THERE was no lightning Bolt at Hampden last night but a thunder rolled from the stands and across a track where stood a young woman shaking from the exertion of victory, exulting in scenes she could barely see but surely felt.

Libby Clegg, 24, had just won the para-sport 100 metres T11/12 gold medal, the first track and field gold medal for Scotland since Yvonne Murray's 10,000m title in 1994.

Clegg and her guide, Mikail Huggins, took 12.20 seconds to zip away from the rest of the field. It took her 30 minutes to complete a 400-metre circuit on her lap of honour.

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There may be someone who was among the 44,000-plus at Hampden last night who wakes up this morning without a selfie with the champion. But that would only be because the battery on their phone failed.

For the record, she pointed out she had met in the stands "two different people from school, my mum, my boyfriend, my dad, my boyfriend's uncle Tommy, Mikhail's family . . ."

In short, everybody but her dug, Hattie, who is on holiday in the Borders with her sister.

Clegg, who suffers from Stargardt's Macular Dystrophy disease and is registered blind, has known success, not least a silver medal in the London Olympics, but at Hampden last night she achieved something wonderful in a Games that is dispensing lifetime wishes with the generosity of a drunk genie on Christmas Eve.

As Scotland collects a haul of gold that would sate Captain Jack Sparrow, there is a temptation to cast the winsome Ms Clegg as the heroine in a version of Pirates of Cathcart. She was certainly the darling of the crowd on her joyous voyage around the Hampden track but her performance deserves some sober assessment.

Running with a guide and with limited sight, she careered home in the 100m in just under a second more than it took Gloria Asumnu of Nigeria to finish eighth in a women's final won imperiously by Blessing Okagbare of Nigeria, in a Commonwealth Games record of 10.85. Veronica Campbell-Brown and Kerron Stewart, both of Jamaica, took the other medal positions.

Okagbare's victory was as a emphatic as that of Clegg. Huggins believed that their race was won after 60 metres so it is reasonable to suppose there is more to come from the pair who now prepare for the European championships. Clegg, then, is fast. She may become even faster.

Her triumph, though, is particularly praiseworthy for reasons beyond any patronising comments about the disease that has affected her life. She excelled at one of the most difficult tasks faced by an athlete: she took the burden of favouritism and carried it as lightly as the Saltire that rested on her shoulders as she celebrated with an affecting exuberance.

Clegg has been tipped for gold for all of two years following her run at the London Olympics yet she greeted her audience in Hampden with an attitude that reflected her will and spirit. Her philosophy has been that one can welcome the pressure or crumble under it. One cannot, however, escape it.

She stood on the starting line last night and embraced the moment with a passion. When the stadium cheered her name with a fervour that suggested Scotland had just qualified for the World Cup, Clegg answered with a smile that may have been quiet but spoke loudly of how she viewed what was being laid before her. Hampden in the evening sun was where she wanted to be.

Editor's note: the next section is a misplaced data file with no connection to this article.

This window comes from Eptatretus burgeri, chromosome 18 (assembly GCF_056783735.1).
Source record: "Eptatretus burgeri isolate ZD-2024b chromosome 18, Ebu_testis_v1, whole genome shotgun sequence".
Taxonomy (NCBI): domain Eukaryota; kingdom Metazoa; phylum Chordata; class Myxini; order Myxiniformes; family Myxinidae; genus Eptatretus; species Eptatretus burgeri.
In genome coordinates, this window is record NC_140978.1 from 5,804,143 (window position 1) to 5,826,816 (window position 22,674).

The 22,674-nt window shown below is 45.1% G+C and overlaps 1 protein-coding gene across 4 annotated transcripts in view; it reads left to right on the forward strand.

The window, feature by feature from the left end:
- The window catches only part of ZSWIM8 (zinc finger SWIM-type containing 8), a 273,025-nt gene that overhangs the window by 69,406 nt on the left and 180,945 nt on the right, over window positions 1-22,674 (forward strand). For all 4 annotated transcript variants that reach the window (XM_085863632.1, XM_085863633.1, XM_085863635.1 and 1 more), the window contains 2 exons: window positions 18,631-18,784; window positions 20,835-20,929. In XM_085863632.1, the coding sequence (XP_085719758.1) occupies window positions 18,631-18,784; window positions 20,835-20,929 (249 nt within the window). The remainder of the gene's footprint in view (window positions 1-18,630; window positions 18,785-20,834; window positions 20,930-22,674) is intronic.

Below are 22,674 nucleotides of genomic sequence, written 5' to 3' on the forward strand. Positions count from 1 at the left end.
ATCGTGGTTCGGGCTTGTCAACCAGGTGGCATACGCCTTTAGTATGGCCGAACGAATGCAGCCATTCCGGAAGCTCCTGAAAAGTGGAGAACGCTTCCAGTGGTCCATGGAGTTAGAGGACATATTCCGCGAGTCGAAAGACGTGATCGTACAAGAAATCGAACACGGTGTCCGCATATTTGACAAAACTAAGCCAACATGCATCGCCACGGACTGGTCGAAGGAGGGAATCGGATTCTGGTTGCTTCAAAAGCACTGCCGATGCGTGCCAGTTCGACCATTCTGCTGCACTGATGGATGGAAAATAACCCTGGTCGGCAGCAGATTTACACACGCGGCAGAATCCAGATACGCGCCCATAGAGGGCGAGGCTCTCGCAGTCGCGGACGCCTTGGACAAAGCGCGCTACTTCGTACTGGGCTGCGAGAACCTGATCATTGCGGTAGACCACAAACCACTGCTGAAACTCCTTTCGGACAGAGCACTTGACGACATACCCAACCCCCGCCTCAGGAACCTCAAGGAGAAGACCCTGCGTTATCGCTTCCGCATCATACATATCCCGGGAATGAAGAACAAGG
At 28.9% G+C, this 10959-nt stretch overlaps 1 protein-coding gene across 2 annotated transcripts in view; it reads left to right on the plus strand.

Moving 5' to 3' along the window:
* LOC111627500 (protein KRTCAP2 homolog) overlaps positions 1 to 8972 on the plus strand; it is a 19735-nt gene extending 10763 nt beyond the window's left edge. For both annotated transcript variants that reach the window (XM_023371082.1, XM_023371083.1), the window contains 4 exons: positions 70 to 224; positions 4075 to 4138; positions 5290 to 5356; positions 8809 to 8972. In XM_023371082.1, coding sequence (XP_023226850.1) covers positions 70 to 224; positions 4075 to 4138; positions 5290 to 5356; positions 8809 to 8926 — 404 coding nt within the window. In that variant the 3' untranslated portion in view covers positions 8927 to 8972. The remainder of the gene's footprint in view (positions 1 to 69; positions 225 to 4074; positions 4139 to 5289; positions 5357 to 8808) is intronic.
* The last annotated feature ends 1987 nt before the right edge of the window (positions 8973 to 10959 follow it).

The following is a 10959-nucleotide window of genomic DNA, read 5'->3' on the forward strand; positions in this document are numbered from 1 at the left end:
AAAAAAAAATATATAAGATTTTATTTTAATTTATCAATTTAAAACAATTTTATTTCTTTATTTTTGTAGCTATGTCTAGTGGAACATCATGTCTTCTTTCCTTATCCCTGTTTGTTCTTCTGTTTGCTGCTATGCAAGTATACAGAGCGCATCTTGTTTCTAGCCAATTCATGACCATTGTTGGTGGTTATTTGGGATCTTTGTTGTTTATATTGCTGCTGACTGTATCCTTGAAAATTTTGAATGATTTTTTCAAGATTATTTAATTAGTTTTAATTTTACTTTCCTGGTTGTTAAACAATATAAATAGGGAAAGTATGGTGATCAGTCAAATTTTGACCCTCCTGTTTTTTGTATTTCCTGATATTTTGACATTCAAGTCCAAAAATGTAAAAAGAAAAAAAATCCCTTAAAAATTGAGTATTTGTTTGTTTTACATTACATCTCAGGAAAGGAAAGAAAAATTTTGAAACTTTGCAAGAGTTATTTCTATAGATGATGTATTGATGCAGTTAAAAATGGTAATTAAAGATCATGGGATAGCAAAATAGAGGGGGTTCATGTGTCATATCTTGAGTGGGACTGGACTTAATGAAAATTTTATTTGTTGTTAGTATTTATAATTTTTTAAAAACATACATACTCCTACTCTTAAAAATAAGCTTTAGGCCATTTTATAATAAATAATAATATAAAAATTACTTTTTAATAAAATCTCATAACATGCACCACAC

The gun went off and a little more than 12 seconds later she was slapping the hands of Huggins and then crouching as waves of sound move towards her. Her procession around the track then began and it was accompanied by a roll of thunder from the crowd. There is the hackneyed Mexican wave. This was the Scottish tide of emotion, of that best of joys - the one that is shared. Clegg was the only Scottish success in the stadium last night, with Rachel Hunter and Susan McKelvie out of the medals in a hammer throw competition won by Sultana Frizell of Canada.

An honourable mention, though, must be made of Jason MacLean, the 18-year-old from Inverness, who finished fifth in the para-sport 100m T37 in a personal best in 12.93.

The men's 100m final was somehow, almost sacrilegiously reduced to a footnote. It was illustrious and dramatic but the fast men had to bow before the woman from the Borders who sensed glory and took it.

There may have been a Clegg-like roar if Adam Gemili of England had triumphed but he could only split Kemar Bailey-Cole, who won in 10 seconds flat, and Nickel Ashmeade of Jamaica.

This was a Bolt-lite race with Usain reserving his energy for the relay but it was exciting and quick. Gemili, who finished in 10.1, has an assured future. The 20-year-old former footballer found Hampden to be a stadium where the goal of ultimate successive was just elusive.

He was greeted with a wave of noise but most of the passion had been spent on Clegg's victory and on the presentation of medals to her and Huggins with a rendition of Flower of Scotland that rattled Hampden.

It served as a rousing encore for what was a special night and an intimation of what fellow Scots Laura Muir can expect in the 1500m final and Eilidh Child in the heats of the 400m hurdles today.

But that is in the future. A Monday at Hampden left a glow that lingers. It was a night when Libby Clegg has made the most of her life and the most of her talent. She also, finally, made the most of the Games. There is a growing realisation that the people of Glasgow and Scotland are doing the same.